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As power crisis deepens, PA cuts electricity payments to Gaza

April 27, 2017 6:00 P.M. (Updated: May 1, 2017 5:32 P.M.)
(File)
BETHLEHEM (Ma’an) -- The Palestinian Authority (PA) reportedly notified authorities on Thursday that it would stop paying for the electricity that Israel provides the besieged Gaza Strip, as the Fatah-ruled PA and Hamas, the de facto leading party in Gaza, have continued feuding amid a dire electricity crisis in the coastal enclave.

According to Israeli media outlet Haaretz, the PA informed Yoav Mordechai, the Coordinator of Government Activities in the Territories, that the Ramallah-based government would immediately stop paying for Israeli electricity provided to the Gaza Strip.

PA spokesperson Yousif al-Mahmoud said earlier in the month that the PA was committed to covering the costs of Gaza’s electricity originating from Israel and Egypt. The PA has paid 40 million shekels ($10,931,732) a month for Israeli electricity -- subtracted from taxes collected by Israel on behalf of the PA -- and seven million shekels ($1,913,053) for Egyptian, he said.

The coordinator’s bureau stated that Israel provides the besieged territory with 125 megawatts of power, amounting to 30 percent of the overall electricity needs of the Gaza Strip, according to Haaretz.

Critics have said the move represents an attempt by the PA to exert pressure on the Hamas government to release control of the small Palestinian territory, forcing the government to rely almost fully on international assistance and private funds to obtain electricity for Gaza's residents.

Last week, Gaza’s power authority shut down the territory’s sole power plant after fuel funded by Qatar and Turkey dried up. The authority has said that it cannot afford to pay the PA for fuel owing to the PA-imposed taxes on electricity provided to Gaza.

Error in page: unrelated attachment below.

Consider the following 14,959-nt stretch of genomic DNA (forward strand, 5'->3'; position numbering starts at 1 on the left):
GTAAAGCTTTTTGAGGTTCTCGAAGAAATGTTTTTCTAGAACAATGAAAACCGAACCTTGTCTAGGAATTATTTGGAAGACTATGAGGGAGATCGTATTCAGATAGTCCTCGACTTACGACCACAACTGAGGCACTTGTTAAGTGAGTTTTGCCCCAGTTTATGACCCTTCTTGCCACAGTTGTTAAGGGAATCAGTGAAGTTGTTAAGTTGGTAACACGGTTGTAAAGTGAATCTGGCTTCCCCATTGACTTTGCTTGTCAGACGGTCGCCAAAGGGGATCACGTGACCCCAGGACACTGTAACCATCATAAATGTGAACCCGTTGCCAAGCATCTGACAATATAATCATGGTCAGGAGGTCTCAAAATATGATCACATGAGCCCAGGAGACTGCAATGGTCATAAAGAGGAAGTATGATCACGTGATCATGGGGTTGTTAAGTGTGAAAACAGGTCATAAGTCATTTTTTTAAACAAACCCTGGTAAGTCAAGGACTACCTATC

The plant shutdown has reduced power supply to residents to just six hours of electricity followed by a 12-hour blackouts, compared to the typical schedule of eight consecutive hours of electricity followed by eight without. Meanwhile, electricity lines from Egypt, which power the southern Gaza Strip, have continued to falter, as all electricity lines from Egypt to the Gaza Strip broke down on Monday.

In a statement at the start of January, the authority noted that the taxes on fuel were “the biggest obstacle” preventing the electricity station in Gaza to run at full capacity, saying that the added costs prohibits the authority from purchasing sufficient quantities of fuel.

Al-Mahmoud, meanwhile noted last week that over the last three months the power authority was supplied with Qatari-funded fuel -- the last shipment of which has already run out. “Hamas’ electricity company,” he said, has collected 100 million shekels ($27,329,329) worth of electricity fees from residents of Gaza while not paying anything to receive the electricity.

Even at full capacity, Egyptian and Israeli electricity grids, together with Gaza's sole power plant, fail to cover the Gaza Strip’s energy need.

The power plant has not run at full capacity in years, with Israel's crippling blockade severely limiting fuel imports into the coastal enclave.

The enclave's severe electricity shortages over the years have exacerbated the already dire living conditions in the small Palestinian territory. War has also taken its toll, and during Israel's 50-day offensive on Gaza in 2014, the power plant was targeted, completely knocking it out of commission.

The UN has warned that the Gaza Strip would become uninhabitable for residents by 2020, pointing to the devastation of war and nearly a decade of Israel's blockade.
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